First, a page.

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Ottertooth Forums * Temagami canoe routes & backcountry travel * Archive through April 3, 2012 * Trip report 6 night Temagami solo < Previous Next >

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gravitysrainbow
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Post Number: 9
Registered: 08-2011
Posted on Thursday, August 25, 2011 - 12:06 am:   Edit Post Delete Post

For those from my other thread, I wasn't able to do the Wolf Lake--Sturgeon--Obabika route because the group I was hoping to split a ($500!) shuttle with backed out. Thanks for all the comments there. So, I did a little walking-intensive trip around Temagami:

Late start first day, camped at the mouth of Spawning Bay on Temagami, on the south side. Site has a good thunderbox, some relics of previous development (large cement blocks, old bed frames) and coloured fabric tied to trees back in the woods a bit. (Must be a camp thing?) Incredible orange sunset, and plenty of the Temagami dragonflies I love in the evening eating the annoying bugs. I blazed a steak crispy on the outside and on the rare side of medium-rare with just some salt, which was great.

Cross-winds from the West were my reality for most of the trip, which translated into a challenging trip up the north west arm and a headwind around every corner of Obabika Inlet. Camped at the well-used site a few clicks up from the portage on the east coast. Saw ~4 canoe groups plus boats on Temagami.

Obabika was glass-smooth in the morning. A canoeing couple helped me find the portage north from Obabika into the lake with the "spire" on it. (I've only come down from the north before.) The trail is maintained, and not too bad. Logs bound with rope hold you through the marsh at the end. The dry weather kept things civil. There was a ~5 canoe camp group on the lake screaming and jumping into the water when I arrived, damping the "spiritual" aspect to the place, but beautiful all the same. There are two sites on the lake now---the kids at one south of the site marked on the Hap map. Took the portage into Bob and canoed up to the top of the lake hoping for the northern site, but found another ~6 canoe group there... and smoke rising behind them. Turns out there was a small fire between Bob and Diamond, I got a front row seat for the aerial work of spotter and water planes from the site in the south of the lake.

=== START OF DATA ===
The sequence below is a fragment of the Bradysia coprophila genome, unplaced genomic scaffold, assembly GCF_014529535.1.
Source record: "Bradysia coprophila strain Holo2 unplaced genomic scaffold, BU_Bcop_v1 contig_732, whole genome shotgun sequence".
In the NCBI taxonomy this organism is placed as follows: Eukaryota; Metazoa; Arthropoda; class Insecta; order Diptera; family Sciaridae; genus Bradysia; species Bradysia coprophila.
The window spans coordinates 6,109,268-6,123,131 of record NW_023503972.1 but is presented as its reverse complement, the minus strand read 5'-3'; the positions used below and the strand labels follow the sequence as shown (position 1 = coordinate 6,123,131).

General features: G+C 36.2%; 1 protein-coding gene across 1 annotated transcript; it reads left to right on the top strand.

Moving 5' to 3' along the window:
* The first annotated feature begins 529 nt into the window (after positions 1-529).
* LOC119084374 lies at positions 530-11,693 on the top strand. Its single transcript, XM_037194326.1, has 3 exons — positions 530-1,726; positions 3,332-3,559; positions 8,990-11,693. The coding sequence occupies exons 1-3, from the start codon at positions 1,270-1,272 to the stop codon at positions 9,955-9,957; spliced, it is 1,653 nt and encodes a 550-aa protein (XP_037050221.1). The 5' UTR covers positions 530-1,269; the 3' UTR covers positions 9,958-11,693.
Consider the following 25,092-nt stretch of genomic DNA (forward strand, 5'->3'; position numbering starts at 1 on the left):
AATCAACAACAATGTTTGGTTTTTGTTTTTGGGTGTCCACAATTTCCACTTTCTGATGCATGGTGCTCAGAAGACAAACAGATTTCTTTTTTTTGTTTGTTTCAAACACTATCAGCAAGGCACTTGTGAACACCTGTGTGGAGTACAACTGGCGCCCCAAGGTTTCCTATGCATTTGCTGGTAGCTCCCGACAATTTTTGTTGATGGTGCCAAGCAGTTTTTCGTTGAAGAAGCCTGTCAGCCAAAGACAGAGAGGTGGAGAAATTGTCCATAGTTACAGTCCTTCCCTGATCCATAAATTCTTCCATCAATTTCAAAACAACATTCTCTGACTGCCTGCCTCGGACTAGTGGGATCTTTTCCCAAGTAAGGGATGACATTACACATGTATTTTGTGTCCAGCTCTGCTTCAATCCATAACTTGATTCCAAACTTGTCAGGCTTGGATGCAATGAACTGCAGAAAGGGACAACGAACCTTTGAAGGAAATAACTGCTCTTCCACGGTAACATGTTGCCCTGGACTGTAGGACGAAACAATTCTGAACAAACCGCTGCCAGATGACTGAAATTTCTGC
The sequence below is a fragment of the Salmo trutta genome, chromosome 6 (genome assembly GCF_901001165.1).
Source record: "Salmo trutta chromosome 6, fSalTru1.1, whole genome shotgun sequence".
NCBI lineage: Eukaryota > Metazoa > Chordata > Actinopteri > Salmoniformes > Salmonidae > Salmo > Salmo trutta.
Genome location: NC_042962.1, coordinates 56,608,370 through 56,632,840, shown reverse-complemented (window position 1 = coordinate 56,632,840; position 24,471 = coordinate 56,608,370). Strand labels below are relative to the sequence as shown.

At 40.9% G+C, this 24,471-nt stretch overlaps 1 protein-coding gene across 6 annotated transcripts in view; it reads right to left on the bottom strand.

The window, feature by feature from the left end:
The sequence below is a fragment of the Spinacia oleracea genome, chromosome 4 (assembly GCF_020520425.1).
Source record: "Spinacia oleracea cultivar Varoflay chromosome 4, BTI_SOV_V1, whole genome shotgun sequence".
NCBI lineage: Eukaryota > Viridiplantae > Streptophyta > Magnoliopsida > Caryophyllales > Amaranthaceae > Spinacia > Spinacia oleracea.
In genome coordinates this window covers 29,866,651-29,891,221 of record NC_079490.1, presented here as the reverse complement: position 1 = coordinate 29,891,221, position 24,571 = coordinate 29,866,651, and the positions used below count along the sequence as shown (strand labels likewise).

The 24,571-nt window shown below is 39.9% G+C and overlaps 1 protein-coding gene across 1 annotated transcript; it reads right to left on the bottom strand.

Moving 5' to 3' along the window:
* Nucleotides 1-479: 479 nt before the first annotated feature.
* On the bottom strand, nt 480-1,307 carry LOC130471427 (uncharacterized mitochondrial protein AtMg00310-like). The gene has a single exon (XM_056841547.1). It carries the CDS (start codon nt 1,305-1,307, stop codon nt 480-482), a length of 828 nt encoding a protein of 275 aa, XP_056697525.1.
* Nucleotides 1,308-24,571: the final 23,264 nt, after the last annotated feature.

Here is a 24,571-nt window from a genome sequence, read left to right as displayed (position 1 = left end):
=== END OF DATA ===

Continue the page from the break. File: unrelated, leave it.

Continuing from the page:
The OMNR were camped at the Diamond end of the portage out of Bob---I could hear their water pump from the start of the portage. Somehow the camp group missed the smoke and didn't connect the planes with a fire, but I don't think they were a group based in the neighbouhood, as it were. Saw a 'copter land dropping off supplies as I walked back for my second trip and talked to two nice firefighters about the fishing on Diamond at the end. The camp group on Bob started the portage about the time of my second trip, and a 6 canoe group with little kids from Wanapitei were coming down from the north. Sigh. Solitude eluded me this solo trip.

I paddled up past the pictographs on Diamond into Lady Ev. and took the 600m into Walsh. Ran into two fisherman and a staff from Temagami Lodge at the portage. One of them asked me if I was going to carry the canoe on the trail... believe it or not, I didn't have another canoe waiting for me at the other end. I spared them the sarcasm of course. When I got to the marked site at the south end of Walsh I found a root fire in front of the fireplace. Maybe that's an exaggeration, but when I found hot rocks in the fireplace I dug around a little and found new glowing embers in the roots. (DROWN YOUR G*DD**MF'N FIRES! ...Sorry, I can't really express my anger here.)